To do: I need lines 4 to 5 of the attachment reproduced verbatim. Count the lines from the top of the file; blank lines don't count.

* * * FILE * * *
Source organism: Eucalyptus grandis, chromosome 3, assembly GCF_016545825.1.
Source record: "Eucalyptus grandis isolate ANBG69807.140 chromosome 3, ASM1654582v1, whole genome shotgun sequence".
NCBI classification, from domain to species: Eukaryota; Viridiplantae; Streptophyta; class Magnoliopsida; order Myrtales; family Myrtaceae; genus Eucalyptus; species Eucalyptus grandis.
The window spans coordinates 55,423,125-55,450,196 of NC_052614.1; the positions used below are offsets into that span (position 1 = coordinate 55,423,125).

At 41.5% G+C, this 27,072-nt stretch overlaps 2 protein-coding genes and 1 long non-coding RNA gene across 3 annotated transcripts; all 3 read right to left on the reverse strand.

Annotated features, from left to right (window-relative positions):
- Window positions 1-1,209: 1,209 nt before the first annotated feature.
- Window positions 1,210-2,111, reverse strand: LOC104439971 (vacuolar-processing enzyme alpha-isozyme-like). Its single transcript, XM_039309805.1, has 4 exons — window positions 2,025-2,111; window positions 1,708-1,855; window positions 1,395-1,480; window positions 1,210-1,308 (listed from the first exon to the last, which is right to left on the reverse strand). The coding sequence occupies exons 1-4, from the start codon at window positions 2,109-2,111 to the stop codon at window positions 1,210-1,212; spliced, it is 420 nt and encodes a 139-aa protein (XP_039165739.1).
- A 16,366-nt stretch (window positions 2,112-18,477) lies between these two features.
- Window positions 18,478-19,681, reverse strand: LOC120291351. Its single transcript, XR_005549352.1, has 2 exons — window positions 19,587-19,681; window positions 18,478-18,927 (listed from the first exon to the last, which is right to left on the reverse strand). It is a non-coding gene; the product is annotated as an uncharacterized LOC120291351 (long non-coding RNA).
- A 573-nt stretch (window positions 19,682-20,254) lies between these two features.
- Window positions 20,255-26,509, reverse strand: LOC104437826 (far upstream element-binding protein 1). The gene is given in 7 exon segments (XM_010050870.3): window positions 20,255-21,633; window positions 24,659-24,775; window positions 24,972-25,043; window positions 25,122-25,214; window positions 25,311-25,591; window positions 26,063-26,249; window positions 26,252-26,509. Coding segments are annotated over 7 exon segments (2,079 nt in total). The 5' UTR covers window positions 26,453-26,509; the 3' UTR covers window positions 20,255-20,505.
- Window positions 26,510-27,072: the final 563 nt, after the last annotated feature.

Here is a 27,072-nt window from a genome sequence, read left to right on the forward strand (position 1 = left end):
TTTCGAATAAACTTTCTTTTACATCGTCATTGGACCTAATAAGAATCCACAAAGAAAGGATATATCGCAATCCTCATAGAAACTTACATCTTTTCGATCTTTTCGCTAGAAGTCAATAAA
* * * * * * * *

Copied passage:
The window spans coordinates 55,423,125-55,450,196 of NC_052614.1; the positions used below are offsets into that span (position 1 = coordinate 55,423,125).

At 41.5% G+C, this 27,072-nt stretch overlaps 2 protein-coding genes and 1 long non-coding RNA gene across 3 annotated transcripts; all 3 read right to left on the reverse strand.